Activists flee as Israeli forces rain tear gas down on them. The tear gas stopped the olive tree planting event being held to commemorate Land Day in the Palestinian village of Wadi Fukin.
Wadi Fukin, West Bank, Palestine. March 30 2015.

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Land Day 1
Wadi Fukin
By Rich Wiles
29 Mar 2015

A Palestinian youth raises a Palestinian flag from the top of settlement construction machinery within the construction site that is expanding the Israeli settlement of Sur Hadassah. Sur Hadassah is located on the land of the West Bank Palestinian village of Wadi Fukin and the land of the pre-Nakba Palestinian village of Ras Abu Ammar.

Wadi Fukin/Ras Abu Ammar, West Bank/Green Line, Palestine. March 30 2015.

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Land Day 2
Wadi Fukin
By Rich Wiles
29 Mar 2015

A small group of activists reach the construction site on the top of the hill in which Sur Hadassah settlement is being further expanded.

Wadi Fukin/Ras Abu Ammar, West Bank/Green Line, Palestinel. March 30 2015.

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Land Day 3
Wadi Fukin
By Rich Wiles
29 Mar 2015

An elderly Palestinian women plants an olive tree sapling on land of the village of Wadi Fukin, which is threatened with confiscation by the expansion of the Sur Hadassah Jewish settlement.

Wadi Fukin, West Bank, Palestine. March 30 2015.

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Resisting Israel With Palestinian Tra...
Bethelehm
By Muamar Orabi
25 Feb 2015

Maha al-Saqqa has worked for the past 30 years in making traditional Palestinian costumes. She recently started in Bethlehem a center for Palestinian heritage, which showcases the traditional embroidery craft.

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Trees of Protest in the West Bank
Beit Ummar
By Ibrahim Hamouz
02 Feb 2015

Palestinian villagers plant olive trees on land confiscated by Israeli settlers near the village of Beit Ummar in the occupied West Bank. The trees are a symbolic protest to ongoing Israeli policies of land confiscation and illegal Jewish settlement.

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Palestinian and Israeli Activists Est...
Ziad Abu Ein
By Ibrahim Hamouz
24 Jan 2015

January 23, 2015 Palestinian and Israeli activists protest Israeli land confiscation and Jewish only settlement policies in the West Bank by establishing a new village on confiscated land. The village was named after killed Palestinian activist Ziad Abu Ein.

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Christian and Muslim Palestinians Pro...
Hebron
By Ibrahim Hamouz
23 Jan 2015

Christian and Muslim Palestinians in the West Bank city of Hebron protest what they view as the offensive depictions of the prophet Mohammed on the front page of French satirical magazine Charlie Hebdo. Included in the march was Archbishop Attalah Hannah from the Orthodox Patriarchate of Jerusalem and Sheikh Hatem al-Bakri, the head of the Islamic Charitable Society of Hebron.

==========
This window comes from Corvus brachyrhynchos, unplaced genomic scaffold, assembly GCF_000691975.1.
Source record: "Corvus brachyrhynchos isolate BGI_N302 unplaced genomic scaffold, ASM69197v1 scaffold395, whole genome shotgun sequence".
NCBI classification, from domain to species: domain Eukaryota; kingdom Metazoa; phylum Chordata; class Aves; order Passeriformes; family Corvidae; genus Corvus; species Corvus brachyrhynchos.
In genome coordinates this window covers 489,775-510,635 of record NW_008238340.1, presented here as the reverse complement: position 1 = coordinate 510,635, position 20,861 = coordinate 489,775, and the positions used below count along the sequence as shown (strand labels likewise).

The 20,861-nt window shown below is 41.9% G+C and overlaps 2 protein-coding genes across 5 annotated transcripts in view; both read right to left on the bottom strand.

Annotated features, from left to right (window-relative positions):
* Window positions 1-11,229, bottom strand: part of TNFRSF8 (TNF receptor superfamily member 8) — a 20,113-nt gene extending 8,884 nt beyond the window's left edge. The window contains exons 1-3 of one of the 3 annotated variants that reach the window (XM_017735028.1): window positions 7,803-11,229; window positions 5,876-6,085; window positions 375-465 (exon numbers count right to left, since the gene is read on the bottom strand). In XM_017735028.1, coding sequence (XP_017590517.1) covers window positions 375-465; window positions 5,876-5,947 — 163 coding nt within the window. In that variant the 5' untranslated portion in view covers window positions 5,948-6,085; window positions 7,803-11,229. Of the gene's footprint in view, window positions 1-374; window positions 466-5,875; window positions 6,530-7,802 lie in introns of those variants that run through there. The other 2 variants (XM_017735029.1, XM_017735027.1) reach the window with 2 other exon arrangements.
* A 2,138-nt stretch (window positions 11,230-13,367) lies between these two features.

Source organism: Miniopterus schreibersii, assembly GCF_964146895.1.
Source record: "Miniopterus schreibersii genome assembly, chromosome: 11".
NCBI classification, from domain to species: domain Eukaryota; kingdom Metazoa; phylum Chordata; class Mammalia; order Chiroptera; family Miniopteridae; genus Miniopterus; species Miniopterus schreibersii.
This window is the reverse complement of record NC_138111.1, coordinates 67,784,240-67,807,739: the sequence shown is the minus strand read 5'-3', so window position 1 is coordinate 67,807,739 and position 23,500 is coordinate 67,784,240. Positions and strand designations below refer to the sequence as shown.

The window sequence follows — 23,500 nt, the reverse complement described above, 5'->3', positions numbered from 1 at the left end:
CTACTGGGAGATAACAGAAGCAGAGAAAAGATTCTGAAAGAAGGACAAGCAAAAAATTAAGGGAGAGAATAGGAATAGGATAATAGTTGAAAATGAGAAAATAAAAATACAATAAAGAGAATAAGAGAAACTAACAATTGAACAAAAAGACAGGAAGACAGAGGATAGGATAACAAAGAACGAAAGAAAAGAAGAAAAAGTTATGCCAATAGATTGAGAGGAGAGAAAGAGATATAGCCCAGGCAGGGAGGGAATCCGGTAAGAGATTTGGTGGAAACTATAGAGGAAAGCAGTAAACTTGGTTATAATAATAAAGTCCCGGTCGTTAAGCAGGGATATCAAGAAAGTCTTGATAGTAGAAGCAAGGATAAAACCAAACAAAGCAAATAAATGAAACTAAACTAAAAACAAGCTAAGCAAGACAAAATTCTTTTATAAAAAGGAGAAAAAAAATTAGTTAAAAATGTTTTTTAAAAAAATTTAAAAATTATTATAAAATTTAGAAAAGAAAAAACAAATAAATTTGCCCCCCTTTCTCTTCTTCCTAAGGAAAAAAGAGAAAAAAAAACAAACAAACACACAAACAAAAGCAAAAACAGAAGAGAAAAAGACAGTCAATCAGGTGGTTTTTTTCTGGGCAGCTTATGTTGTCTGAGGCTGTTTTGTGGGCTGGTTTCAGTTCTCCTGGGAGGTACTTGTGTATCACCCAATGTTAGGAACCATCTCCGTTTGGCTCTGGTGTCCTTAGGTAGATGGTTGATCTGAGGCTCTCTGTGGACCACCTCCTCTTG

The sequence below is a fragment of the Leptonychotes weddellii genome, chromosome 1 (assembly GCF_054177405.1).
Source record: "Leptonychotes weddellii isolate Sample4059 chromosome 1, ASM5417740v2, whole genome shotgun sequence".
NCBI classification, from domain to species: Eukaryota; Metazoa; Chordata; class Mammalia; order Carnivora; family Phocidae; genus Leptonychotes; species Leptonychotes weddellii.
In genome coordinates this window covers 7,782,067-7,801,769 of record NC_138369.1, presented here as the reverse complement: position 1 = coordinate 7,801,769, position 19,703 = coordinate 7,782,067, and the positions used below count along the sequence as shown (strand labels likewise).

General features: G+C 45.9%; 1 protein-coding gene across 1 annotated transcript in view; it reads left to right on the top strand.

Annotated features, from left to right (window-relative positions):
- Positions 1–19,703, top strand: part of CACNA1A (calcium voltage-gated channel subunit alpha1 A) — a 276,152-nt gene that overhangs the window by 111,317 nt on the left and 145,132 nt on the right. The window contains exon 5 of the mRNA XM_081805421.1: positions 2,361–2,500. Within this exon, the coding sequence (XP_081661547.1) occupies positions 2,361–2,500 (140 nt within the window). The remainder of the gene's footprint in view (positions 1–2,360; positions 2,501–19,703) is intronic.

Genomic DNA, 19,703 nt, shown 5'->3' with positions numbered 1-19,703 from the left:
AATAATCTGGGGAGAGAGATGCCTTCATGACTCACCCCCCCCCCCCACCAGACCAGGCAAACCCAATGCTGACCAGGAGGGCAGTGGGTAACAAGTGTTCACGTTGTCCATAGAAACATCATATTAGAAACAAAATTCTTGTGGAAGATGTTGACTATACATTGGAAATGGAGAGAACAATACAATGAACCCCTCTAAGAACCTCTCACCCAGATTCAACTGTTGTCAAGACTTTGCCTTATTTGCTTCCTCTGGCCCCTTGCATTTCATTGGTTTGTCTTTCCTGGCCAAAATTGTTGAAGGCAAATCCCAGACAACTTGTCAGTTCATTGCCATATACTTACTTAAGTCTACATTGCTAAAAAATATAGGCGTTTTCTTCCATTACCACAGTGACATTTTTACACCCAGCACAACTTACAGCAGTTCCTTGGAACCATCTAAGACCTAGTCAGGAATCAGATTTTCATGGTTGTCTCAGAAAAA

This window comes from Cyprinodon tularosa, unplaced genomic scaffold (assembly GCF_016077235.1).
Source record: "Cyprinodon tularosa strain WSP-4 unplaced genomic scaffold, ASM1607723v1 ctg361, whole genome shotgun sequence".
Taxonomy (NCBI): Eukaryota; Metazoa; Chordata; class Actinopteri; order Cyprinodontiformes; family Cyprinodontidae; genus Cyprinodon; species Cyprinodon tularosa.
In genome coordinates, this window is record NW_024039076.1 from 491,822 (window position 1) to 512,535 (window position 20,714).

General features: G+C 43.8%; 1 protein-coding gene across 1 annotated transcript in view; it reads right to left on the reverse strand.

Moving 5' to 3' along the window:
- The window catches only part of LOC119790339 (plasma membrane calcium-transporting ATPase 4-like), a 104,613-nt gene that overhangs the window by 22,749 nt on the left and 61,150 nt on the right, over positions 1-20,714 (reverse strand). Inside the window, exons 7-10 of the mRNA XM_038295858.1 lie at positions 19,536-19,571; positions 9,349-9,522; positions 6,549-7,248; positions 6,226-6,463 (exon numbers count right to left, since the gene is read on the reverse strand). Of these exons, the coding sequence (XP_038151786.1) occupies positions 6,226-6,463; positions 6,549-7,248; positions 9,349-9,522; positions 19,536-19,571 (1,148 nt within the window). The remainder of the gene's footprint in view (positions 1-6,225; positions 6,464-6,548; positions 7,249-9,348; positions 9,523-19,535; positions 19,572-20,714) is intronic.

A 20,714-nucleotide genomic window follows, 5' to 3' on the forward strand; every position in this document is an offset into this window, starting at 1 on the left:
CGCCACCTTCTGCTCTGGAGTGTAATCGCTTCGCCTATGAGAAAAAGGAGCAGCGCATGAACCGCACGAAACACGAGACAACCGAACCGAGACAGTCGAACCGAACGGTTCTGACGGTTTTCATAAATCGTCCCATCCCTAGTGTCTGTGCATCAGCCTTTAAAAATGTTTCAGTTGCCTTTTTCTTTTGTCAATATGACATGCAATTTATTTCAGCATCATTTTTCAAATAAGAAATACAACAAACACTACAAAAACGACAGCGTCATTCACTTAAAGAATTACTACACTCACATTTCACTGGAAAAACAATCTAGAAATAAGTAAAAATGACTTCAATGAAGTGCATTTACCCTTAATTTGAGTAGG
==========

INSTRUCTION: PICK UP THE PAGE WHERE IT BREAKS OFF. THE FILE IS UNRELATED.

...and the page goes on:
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After the Punishment: Home Demolition...
Silwan
By Ibrahim Husseini
24 Dec 2014

In Jerusalem, the Israeli Army has been destroying the family homes of militants as a form of collective punishment. This story explores what happens to those families after they have lost their home.

Article:

Text by Youssef Zbib

In October, 21-year-old Abdel Rahman Shalodi drove his car into a light rail train station on a line that connects Israeli settlements in Jerusalem. He killed a baby and a woman from Ecuador and wounded at least seven other people. This act was part of a recent series of attacks against Israelis, fueled in part by a religious conflict over the ownership of the holy site that Israelis call the Temple Mount and to which Palestinians refer as the Noble Sanctuary.
In retaliation for the attack, the Israeli government ordered the destruction of the Shalodi family’s apartment unit, located in the Silwan neighborhood near the disputed old center of Jerusalem. His mother, father and five siblings, are now without a home.

"Right now we are living in my brother-in-law’s apartment. He is in Jordan now and will come back in five months,” said Enas Shalodi, Abdel Rahman’s 43-year-old mother.

“We can only use the living room and one bedroom in the apartment in which we are staying, so the situation is a little difficult. Some of my children sleep at their grandmother's and some sleep here," she added.

The Israeli police have not left the family alone since the demolition. Police officers interrupted a reporter’s interview with Enas to inspect the apartment, something which has happened repeatedly since the family moved into their temporary residence.
“They came here when we moved in and said that we are not allowed to stay. [They show up whenever] a reporter comes here,”Enas said while her teenage daughter Nebras spoke with the police officers.

“The [Israeli police] are also threatening to demolish the home where we are staying now, which belongs to my brother-in-law (…) Since the demolition, approximately 34 days ago, they broke in here about 10 times,” Enas said.

Enas’s daughter Nebras finds it hard to deal with the family’s difficult circumstances.
“We have no computer, no TV, no devices and the house is too small. It is not enough," Nebras said.